• gene

    Hey Jamison, laws are socially acceptable behavior. And if you don’t like this country and its laws why don’t you pack up and find some other country to live in. Do some research and see what other countries around the globe do to protect their borders. Why don’t you educate yourself and find out how Mexico protects its Southern border. Do yourself a favor and educate yourself on what kind of financial burden illegals put on the tax payers!

  • Jamison

    So because other countries are a bunch of thugs the United States should be one? I thought we were the leaders of the free world. If your problem is with the welfare state than fine I do not like it either, but do not take it out on immigrants that come here for a better life for themselves and their families. Also, where do you think they are going to get the money to pay for the enforcement of these laws? If you think we pay to many taxes now…

  • Jeff

    Jamison- I’m with Gene on this one. Most people want a better life- that’s natural. But the USA can NOT afford to offer a better life to everyone who so desires. Also, there are others who are much more impoverished than the residents of Mexico & Central/South America. How many people from Africa, China or India live on $.40 a day or less? Don’t they deserve a better life more than those from Mexico?

    How ’bout we seal off our border & control who we let into our country? It might be a good idea to educate yourself on the immigration laws of some other nations. Mexico? Australia? Iraq or Iran? Don’t we have 3 tourists held captive in Iran for crossing an unmarked border?

    We are facing a HUGE deficit at the moment- are we not? The 20+ million or so Illegal Aliens are costing us a TON of money in infrastructure alone. Think of how many schools, roads, prisions, hospitals etc we wouldn’t have to build. Free breakfast, lunch & snack for the illegals in school. Don’t forget the food stamps, section 8 housing & Medi-Cal here in CA. The list goes on & on.

  • Jamison

    Jeff I never said we should be forced to pay for immigrants. I do not like welfare either the difference is I see no distinction between citizen and immigrant. Welfare is welfare. It is wrong to steal from people and give to others. My point is that people that want to work hard and make a living should be able to enter the country without arbitrary laws preventing them. So to answer your question if people from Africa, China, and India want to come to this country and make a better living for themselves I will welcome them. Do not fool yourself they already are anyways.

    I am well educated on how other governments do it. So what? I do not care how the other thugs in other countries do it. We are not those countries. If you want to make the United States like Iran than fine, but at that I point I am not even sure I will want to live here. Will you?

    When it comes down to the practical application of keeping immigrants out, how do you hope to accomplish this? I can see no way of doing this without spending lots of money. You talk a lot about deficits and how much welfare we spend on other people, but your solution is not helping California in any way. Your solution to the problem is spending more money kicking people out. So you want to trade a big bureaucracy for another big bureaucracy? If you want to get rid of the problem then get rid of the welfare system. That seems to be your big issue with immigration. Stop picking on the people trying to make a better life for themselves and their family.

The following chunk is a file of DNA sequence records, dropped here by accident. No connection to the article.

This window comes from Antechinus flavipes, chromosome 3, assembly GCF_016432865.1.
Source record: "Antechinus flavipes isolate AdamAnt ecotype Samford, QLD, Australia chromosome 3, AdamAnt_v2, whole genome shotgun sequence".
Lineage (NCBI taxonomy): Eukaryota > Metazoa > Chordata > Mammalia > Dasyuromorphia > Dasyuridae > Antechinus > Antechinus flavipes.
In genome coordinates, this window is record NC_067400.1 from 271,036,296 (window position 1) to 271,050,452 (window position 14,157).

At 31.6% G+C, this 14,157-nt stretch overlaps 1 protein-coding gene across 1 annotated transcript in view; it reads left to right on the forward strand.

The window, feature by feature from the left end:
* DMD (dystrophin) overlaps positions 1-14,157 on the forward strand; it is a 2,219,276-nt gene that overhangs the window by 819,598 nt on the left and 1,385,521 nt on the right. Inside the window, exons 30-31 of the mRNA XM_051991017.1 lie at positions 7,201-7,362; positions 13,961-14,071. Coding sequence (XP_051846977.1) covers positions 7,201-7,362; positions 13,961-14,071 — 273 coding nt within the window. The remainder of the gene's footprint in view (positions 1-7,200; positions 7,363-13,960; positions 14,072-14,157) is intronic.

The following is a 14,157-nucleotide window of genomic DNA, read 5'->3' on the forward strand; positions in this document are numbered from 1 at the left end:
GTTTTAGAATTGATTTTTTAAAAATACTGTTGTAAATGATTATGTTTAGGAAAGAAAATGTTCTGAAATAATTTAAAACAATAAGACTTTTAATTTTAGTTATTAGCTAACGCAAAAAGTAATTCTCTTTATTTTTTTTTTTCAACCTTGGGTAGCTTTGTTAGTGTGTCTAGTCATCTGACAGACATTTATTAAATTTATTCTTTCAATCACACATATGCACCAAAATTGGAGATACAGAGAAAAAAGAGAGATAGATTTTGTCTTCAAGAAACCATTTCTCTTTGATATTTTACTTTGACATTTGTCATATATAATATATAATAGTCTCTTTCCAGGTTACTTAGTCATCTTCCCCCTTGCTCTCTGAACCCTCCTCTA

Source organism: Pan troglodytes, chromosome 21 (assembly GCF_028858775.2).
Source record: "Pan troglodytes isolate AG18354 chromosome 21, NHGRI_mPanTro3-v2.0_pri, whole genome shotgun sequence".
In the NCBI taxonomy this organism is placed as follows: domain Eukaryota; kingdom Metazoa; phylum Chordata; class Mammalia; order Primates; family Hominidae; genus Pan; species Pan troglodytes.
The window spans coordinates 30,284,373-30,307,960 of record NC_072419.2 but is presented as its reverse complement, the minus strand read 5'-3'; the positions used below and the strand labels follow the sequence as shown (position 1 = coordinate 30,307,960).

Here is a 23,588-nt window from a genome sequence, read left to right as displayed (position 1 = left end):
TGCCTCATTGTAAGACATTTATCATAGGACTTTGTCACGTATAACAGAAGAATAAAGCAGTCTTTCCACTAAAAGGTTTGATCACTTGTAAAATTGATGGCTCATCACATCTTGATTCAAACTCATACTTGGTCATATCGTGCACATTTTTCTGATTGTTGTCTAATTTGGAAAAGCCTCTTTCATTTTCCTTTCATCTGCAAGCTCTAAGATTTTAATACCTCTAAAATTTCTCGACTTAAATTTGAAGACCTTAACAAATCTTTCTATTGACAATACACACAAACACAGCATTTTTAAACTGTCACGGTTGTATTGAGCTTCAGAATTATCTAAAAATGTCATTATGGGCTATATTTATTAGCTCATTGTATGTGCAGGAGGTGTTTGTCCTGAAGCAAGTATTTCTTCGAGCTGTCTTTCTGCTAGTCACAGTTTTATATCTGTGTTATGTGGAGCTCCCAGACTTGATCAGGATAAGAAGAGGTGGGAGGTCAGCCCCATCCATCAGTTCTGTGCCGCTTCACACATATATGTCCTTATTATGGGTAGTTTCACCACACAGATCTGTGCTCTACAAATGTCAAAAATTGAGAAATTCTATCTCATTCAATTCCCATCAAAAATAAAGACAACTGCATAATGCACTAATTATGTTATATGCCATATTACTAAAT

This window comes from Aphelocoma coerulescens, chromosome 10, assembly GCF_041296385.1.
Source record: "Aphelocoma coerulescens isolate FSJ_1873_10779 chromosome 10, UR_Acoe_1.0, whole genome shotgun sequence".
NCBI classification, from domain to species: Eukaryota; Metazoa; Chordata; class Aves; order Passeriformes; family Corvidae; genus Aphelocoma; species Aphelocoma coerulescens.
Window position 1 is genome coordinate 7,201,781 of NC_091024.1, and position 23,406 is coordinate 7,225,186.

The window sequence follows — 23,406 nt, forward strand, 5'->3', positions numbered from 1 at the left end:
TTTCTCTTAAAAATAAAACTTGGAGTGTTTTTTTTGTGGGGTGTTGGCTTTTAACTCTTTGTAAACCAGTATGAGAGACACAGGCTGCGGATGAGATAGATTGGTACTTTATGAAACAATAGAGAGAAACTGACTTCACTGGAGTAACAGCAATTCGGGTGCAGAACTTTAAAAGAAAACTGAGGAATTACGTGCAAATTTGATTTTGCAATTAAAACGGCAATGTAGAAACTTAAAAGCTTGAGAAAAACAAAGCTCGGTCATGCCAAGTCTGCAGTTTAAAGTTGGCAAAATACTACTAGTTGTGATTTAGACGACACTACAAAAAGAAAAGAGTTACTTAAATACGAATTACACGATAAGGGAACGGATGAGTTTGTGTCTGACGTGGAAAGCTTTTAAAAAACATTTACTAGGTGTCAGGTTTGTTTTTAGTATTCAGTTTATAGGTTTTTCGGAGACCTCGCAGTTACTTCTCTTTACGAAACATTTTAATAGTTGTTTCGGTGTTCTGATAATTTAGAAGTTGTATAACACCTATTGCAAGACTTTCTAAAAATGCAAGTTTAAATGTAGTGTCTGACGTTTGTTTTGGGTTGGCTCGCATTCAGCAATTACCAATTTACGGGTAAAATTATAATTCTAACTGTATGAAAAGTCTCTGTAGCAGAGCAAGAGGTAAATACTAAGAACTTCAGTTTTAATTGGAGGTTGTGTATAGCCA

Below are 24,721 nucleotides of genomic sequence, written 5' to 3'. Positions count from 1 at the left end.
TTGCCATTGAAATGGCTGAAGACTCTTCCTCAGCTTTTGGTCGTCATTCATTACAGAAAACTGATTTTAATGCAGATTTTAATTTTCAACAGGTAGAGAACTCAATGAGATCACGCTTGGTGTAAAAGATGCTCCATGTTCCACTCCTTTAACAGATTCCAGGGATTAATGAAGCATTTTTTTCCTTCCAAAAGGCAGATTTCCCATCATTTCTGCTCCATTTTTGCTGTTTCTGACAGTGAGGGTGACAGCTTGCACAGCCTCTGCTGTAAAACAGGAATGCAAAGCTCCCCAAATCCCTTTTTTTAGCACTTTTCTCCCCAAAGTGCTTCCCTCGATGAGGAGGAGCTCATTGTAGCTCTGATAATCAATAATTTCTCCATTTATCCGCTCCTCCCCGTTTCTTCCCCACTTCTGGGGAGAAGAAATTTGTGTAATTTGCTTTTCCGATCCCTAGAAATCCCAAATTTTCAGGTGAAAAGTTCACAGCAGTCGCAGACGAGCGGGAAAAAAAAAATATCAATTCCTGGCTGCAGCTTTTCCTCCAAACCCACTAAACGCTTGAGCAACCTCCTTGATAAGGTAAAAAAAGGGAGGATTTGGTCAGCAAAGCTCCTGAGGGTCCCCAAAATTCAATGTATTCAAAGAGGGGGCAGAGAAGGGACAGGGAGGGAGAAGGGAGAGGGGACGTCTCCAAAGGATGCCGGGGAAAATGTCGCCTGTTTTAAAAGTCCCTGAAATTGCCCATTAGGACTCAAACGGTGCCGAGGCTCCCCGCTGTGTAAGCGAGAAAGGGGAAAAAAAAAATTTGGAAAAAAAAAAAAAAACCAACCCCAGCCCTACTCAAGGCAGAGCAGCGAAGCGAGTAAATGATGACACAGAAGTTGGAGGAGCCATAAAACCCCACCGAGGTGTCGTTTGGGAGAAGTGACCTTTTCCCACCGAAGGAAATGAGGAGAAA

• gnarlyer

    I am in the middle of ending a rather nice tenancy with a young family. The husband is in Federal jail for a weapons violation. He has been there for 1 month. The wife continues to pay the rent HOWEVER, I work for the Feds and as part of my employment, security checks are done on a regular basis. My initial read into this wa s that as long as the issue was theirs only, I would not change anything. This all changed a week later when I was called by the Feds to inquire about my tenant. The tenant was served a 30 day notice to move last week. Anyone have a similar experience?

  • oneye

    An inquiry caused an eviction of an innocent woman and innocent children?

    Since when does the crime of the husband apply to the wife or kids?

    I presume the suspect hasn’t gone to trial. So he too is presumed innocent under the law.

    What world do I live in?

  • oneye

    My God, what a load of propaganda. The poor don’t cost this country, they contribute way more than they receive. Same with immigrants. It’s called the wealth gap. The proof is simple – if the rich disappeared (leaving their money) things would carry on just fine. If the poor disappeared the country would collapse. Even the hardest Capitalist understands that he must extract a part of his worker’s productivity for himself.

    How much your earn ($40/day) is an irrelevant number, because they may not pay rent or may grow their own food. It’s disposable income that matters. And that’s what’s happened to most American workers – disposable income has gone to zero or negative. The upper class are taking more than they deserve.

    US deficits have nothing to do with immigrants. They use the same roads as you. I claim our deficits are due to tax holidays for the rich and corporate socialism, coupled with wild out-of-control police, military and spying operations. But even if you claim that entitlements are the problem, it isn’t immigrants who are the big receivers.

    Anyone who goes after children for eating or spending money or sees children as problems – I don’t care whose children they are or what color their skin or what language they speak – occupies the obscene throne of the thoroughly indecent.

  • oneye

    While I agree with you 100% – pay the money, I rent to you and I don’t even ask your name – that’s not the way it works anymore. Now landlords use the law to screw their tenants, and tenants, more rarely use the law to screw their landlords.